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Even Brian Garfield, the author of the 1972 novel that soon became the Charles Bronson-starring Death Wish, has gone on record as stating that Death Sentence, the 2007 (loose) adaptation of his own Death Wish sequel, more effectively captured the themes present in his tales of vigilante justice than any of the Death Wish films managed to. And after seeing Eli Roth’s remake of Michael Winner’s 1974 original, released into theaters this weekend, we’ve got a strong feeling Garfield’s stance won’t be changing.
Bruce Willis, as he’s apt to do, sleepwalks through Death Wish, a tone-deaf remake that sure doesn’t denounce vigilante justice as a viable means of protecting one’s family and/or one’s city. In fact, it likens street justice to a form of therapy, essentially relieving Willis’ Paul Kersey of the emptiness he feels in the wake of his wife’s murder. Mind you, the original Death Wish had a similarly pro-vigilante slant, but Roth’s remake – especially given the poor timing of its release – is particularly problematic in that regard.
AC/DC’s “Back in Black” plays loudly over a scene wherein Kersey cleans and assembles his first gun, making it clear that the film’s stance is that vigilante justice is pretty cool; around the same point in the original, for the sake of comparison, Bronson’s Kersey is vomiting into a toilet in the wake of pumping a bullet into a criminal for the first time.
James Wan’s Death Sentence takes the denouncement of vigilante justice one step further, firmly establishing that Kevin Bacon’s Nick Hume is very much not a man just waiting to spring into action as a pistol-packing hero, but rather an ordinary father/husband who by all means should’ve gone his entire life without so much as even touching a gun. But when Hume’s oldest son is taken from him in a brutal gang initiation at a gas station, he makes a decision that it’s immediately clear he’ll never be coming back from. Hume kills his son’s murderer with a knife to the stomach, plunging himself headlong into a terrifying world he has no business being in. The price he pays, well, it’s severe and ultimate.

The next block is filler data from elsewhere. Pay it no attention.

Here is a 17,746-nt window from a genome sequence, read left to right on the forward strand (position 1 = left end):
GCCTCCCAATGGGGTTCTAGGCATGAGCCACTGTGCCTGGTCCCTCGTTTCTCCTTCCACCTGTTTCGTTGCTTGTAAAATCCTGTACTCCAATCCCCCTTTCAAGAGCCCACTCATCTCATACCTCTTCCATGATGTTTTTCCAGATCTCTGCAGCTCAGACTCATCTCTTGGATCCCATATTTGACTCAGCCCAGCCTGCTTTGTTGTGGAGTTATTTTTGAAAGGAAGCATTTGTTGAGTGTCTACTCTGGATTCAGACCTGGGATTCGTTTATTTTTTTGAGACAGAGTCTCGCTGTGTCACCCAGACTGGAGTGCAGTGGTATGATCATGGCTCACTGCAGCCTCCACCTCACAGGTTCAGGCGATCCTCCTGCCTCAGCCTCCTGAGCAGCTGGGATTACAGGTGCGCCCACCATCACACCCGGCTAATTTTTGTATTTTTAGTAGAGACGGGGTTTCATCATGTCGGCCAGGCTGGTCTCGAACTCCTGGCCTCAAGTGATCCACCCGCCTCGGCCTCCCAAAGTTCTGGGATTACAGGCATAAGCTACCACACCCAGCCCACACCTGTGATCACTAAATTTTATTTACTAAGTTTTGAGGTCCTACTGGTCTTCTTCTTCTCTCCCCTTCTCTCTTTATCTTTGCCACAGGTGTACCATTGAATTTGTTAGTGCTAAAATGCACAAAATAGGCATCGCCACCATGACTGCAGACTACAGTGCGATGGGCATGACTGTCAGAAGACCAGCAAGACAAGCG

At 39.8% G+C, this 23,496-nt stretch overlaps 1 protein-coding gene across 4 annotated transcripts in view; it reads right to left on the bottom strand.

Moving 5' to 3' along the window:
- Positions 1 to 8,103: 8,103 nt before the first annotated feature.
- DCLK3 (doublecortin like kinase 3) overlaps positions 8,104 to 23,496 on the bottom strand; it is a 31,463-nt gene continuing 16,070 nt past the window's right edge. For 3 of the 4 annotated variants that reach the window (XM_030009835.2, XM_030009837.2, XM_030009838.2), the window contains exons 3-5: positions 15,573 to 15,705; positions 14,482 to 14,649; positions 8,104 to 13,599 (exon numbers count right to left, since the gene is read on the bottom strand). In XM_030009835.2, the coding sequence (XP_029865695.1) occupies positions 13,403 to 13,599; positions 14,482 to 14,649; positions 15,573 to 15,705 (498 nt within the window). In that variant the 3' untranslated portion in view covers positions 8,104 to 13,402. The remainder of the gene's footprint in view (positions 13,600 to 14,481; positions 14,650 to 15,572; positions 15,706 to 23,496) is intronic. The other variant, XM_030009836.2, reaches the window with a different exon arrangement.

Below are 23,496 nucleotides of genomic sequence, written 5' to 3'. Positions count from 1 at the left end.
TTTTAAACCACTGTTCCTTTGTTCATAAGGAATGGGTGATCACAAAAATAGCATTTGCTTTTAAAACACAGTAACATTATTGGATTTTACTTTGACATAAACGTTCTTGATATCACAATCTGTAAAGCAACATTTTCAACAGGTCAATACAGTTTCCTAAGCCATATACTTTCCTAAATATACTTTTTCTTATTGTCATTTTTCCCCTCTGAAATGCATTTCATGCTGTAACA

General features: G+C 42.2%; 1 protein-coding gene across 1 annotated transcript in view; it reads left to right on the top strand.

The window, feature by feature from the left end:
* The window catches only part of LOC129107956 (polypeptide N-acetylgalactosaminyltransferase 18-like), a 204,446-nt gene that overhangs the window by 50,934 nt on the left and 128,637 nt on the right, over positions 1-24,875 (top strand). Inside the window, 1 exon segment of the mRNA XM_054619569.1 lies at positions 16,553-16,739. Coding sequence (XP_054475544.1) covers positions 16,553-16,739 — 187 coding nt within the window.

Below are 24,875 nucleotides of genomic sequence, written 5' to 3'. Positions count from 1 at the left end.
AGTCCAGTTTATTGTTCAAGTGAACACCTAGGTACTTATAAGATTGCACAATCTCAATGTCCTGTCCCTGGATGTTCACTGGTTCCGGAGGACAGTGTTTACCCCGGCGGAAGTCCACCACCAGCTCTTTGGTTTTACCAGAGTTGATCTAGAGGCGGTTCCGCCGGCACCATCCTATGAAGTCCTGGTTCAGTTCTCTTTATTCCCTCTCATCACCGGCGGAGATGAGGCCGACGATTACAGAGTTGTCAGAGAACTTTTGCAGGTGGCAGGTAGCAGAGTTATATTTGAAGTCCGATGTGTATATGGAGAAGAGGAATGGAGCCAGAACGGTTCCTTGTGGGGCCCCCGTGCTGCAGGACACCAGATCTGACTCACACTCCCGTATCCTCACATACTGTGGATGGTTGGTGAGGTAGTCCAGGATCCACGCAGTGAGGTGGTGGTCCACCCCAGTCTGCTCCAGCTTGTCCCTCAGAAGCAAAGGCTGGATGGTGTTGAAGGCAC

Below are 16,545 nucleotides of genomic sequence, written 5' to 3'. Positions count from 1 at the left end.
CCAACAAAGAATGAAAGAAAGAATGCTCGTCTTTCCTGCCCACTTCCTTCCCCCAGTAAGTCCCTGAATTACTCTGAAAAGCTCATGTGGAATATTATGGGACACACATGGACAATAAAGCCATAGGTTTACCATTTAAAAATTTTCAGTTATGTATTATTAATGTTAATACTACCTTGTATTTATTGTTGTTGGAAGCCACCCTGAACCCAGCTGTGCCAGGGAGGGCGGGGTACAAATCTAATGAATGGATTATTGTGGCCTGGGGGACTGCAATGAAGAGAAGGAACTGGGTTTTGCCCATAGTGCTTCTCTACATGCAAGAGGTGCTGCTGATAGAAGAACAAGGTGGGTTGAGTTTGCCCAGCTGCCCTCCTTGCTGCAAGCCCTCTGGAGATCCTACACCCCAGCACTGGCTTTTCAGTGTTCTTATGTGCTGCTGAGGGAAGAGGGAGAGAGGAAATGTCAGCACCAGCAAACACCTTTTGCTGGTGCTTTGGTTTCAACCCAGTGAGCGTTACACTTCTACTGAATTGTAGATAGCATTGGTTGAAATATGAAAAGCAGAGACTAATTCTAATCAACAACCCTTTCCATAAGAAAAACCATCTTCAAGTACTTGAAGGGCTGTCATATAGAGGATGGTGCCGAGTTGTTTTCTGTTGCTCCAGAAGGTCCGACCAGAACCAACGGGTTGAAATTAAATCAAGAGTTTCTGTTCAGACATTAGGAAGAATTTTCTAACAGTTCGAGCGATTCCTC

What sets Death Sentence apart from most man-becomes-vigilante films is that Hume, unlike either version of Kersey that we’ve seen on the big screen, isn’t instantly transformed into a vigilante badass in the wake of his son’s murder. In fact, much of the film actually centers on the gang’s revenge on Hume for what he’s done to their friend, rather than the other way around. Hume’s ill-conceived plan was only to kill his son’s murderer, but doing so puts him firmly in the cross-hairs of the gang the young man belonged to. This quickly leads to the film’s most intense sequence, wherein Hume is chased to and around a parking garage that becomes the setting of his second murder.
With the gang now determined to wipe Hume out of existence for what he’s done, they eventually end up breaking into his home, wherein the film starts to feel much more familiar to fans of the Charles Bronson Death Wish movies. The gang, led by Garrett Hedlund’s Billy Darley, unknowingly turns Nick Hume into their worst nightmare, killing his wife and putting his young son into a coma. In the final act, Hume, with a crudely-shaved head so you know he means business, goes on a guns-blazing rampage. He’s got nothing left to lose, and he takes the fight straight to the Darley gang’s door, unloading various different firearms until he’s pretty sure there’s not a pulse left in the place.
This brutal, barbaric act of revenge doesn’t bring Hume any real peace, nor does he get to continue his life in the wake of it. Instead, Hume ends up seated on a couch right next to Darley, bleeding to death alongside one another. The line between murderer and vigilante hero has completely vanished, echoed by Billy’s final line to Nick.
“Look at you. You look like one of us. Look what I made you.”
Pale as a ghost, blood pouring from a bullet wound in his neck, and his head literally stapled together, Nick Hume has become a completely different person than he was when the film started. A once-happy family man with a good job has been turned into an unrecognizable killing machine; not by the actions of the men who took his son from him, but more by his own decision to exact revenge on them. That thirst for blood got Hume’s wife killed, and it also ultimately leads to his own death in the film’s heartbreaking final moments.
Compare this to the final moments of both versions of Death Wish, wherein Paul Kersey coolly continues his life of crime unscathed, and you see why Brian Garfield called James Wan’s first foray outside the horror genre, “a stunningly good movie,” adding that it effectively depicts the loss of Nick’s humanity and “the stupidity of vengeful vigilantism.”
Wan’s Death Sentence, no doubt in large part thanks to a well-cast Kevin Bacon’s performance (not to mention John Goodman in a fun supporting role as an underground arms dealer), is packed with genuine emotion; it’s a film that doesn’t shy away from exploitation-style violence but one that also makes sure to never lose sight of its lead character’s humanity – both his initial struggle to retain it, and his eventual self-destruction of every last shred of it. Nick Hume is not the hero of this story. His is the tragic tale of a man who makes one wrong move and is never able to return from it. Contrary to the character he’s based on, he’s the poster child for vigilante justice being a really, really bad idea.
In hindsight, Death Sentence was the only Death Wish remake we needed.